Impaired lymphocyte development and antibody class switching and increased malignancy in a murine model of DNA ligase IV syndrome.
Nijnik A., Dawson S., Crockford TL., Woodbine L., Visetnoi S., Bennett S., Jones M., Turner GD., Jeggo PA., Goodnow CC., Cornall RJ.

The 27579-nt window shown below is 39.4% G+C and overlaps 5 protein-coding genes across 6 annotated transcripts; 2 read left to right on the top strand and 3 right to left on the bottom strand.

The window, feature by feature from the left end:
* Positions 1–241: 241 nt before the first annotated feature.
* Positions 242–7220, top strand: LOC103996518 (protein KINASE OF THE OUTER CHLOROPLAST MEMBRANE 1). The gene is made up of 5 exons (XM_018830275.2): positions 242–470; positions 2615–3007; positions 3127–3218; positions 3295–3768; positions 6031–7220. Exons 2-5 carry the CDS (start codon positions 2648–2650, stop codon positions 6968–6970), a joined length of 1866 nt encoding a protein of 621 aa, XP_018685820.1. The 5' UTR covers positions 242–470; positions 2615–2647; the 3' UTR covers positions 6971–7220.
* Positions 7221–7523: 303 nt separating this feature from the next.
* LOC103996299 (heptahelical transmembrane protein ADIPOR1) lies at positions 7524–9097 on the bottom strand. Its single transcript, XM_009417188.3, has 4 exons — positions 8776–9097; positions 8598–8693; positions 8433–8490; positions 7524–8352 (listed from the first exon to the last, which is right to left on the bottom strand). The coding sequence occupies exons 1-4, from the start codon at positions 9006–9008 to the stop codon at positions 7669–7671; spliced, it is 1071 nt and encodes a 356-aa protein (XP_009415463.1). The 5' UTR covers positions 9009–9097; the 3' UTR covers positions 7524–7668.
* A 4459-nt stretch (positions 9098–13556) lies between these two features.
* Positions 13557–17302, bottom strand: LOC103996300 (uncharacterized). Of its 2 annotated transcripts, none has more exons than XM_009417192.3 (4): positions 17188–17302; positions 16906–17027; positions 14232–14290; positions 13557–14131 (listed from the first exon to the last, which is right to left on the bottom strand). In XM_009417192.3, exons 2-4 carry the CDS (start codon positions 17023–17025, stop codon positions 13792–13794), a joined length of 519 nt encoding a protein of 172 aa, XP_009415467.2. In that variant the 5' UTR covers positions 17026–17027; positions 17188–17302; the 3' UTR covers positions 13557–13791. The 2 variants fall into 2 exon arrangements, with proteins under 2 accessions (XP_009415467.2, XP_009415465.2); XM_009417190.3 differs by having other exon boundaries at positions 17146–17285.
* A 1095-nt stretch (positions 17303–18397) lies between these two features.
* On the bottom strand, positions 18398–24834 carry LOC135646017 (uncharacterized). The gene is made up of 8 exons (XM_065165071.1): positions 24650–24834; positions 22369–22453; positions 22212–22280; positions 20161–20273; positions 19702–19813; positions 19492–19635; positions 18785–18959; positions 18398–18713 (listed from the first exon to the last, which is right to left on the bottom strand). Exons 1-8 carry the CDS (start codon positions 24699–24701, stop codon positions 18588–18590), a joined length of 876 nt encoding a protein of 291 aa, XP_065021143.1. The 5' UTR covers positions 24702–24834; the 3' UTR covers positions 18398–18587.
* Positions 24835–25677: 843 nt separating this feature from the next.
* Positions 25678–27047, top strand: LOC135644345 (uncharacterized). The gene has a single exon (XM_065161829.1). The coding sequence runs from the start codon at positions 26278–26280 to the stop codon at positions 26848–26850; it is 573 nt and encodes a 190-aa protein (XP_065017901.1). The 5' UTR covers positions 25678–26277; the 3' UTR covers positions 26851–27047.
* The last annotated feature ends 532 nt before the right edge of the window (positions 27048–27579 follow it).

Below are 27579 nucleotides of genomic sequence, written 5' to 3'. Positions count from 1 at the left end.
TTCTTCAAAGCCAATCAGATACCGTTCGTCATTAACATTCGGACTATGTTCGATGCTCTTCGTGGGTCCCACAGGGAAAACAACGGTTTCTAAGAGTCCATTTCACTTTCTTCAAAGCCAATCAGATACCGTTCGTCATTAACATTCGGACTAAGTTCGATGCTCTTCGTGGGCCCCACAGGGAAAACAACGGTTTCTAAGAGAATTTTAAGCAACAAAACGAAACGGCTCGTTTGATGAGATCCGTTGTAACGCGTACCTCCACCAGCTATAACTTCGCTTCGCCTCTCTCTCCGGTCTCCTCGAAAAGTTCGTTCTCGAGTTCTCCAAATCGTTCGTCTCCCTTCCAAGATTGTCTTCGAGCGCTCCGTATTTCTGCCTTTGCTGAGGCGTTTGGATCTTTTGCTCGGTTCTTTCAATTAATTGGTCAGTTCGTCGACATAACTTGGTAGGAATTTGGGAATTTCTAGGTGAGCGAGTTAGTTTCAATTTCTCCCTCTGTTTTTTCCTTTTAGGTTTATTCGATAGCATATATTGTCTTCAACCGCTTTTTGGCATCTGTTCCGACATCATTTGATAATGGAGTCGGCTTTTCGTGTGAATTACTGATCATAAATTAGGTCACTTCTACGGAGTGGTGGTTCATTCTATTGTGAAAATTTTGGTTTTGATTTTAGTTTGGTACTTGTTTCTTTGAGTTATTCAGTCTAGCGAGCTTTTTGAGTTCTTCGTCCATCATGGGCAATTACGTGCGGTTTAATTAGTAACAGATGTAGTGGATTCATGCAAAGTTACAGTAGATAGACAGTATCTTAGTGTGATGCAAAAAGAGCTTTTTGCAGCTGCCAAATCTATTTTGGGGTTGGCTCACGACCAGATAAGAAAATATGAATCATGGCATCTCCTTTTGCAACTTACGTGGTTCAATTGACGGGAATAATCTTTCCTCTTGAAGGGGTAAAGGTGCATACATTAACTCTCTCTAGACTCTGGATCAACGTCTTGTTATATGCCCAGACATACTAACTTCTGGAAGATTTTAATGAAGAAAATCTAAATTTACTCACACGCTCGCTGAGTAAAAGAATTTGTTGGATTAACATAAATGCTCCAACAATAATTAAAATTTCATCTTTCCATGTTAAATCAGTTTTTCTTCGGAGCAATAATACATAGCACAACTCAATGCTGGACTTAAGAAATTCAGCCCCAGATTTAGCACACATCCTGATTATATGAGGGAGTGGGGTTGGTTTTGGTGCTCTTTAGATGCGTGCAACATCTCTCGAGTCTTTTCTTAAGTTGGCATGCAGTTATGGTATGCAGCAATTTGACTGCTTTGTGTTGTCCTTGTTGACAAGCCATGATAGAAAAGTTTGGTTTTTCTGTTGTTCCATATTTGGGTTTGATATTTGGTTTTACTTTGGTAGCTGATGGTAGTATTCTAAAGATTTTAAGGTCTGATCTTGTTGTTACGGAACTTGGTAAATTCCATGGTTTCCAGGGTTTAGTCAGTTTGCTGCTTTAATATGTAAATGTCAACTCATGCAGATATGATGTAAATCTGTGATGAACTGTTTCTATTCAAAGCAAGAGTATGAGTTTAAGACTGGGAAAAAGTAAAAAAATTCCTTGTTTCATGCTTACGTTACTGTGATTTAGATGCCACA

Hypomorphic mutations in DNA ligase IV (LIG4) cause a human syndrome of immunodeficiency, radiosensitivity, and growth retardation due to defective DNA repair by the nonhomologous end-joining (NHEJ) pathway. Lig4-null mice are embryonic lethal, and better mouse models are needed to study human LigIV syndrome. We recently identified a viable mouse strain with a Y288C hypomorphic mutation in the Lig4 gene. Lig4Y288C mice exhibit a greater than 10-fold reduction of LigIV activity in vivo and recapitulate the immunodeficiency and growth retardation seen in human patients. Here, we have demonstrated that the Lig4Y288C mutation leads to multiple defects in lymphocyte development and function, including impaired V(D)J recombination, peripheral lymphocyte survival and proliferation, and B cell class switch recombination. We also highlight a high incidence of thymic tumors in the Lig4Y288C mice, suggesting that wild-type LigIV protects against malignant transformation. These findings provide explanations for the complex lymphoid phenotype of human LigIV syndrome.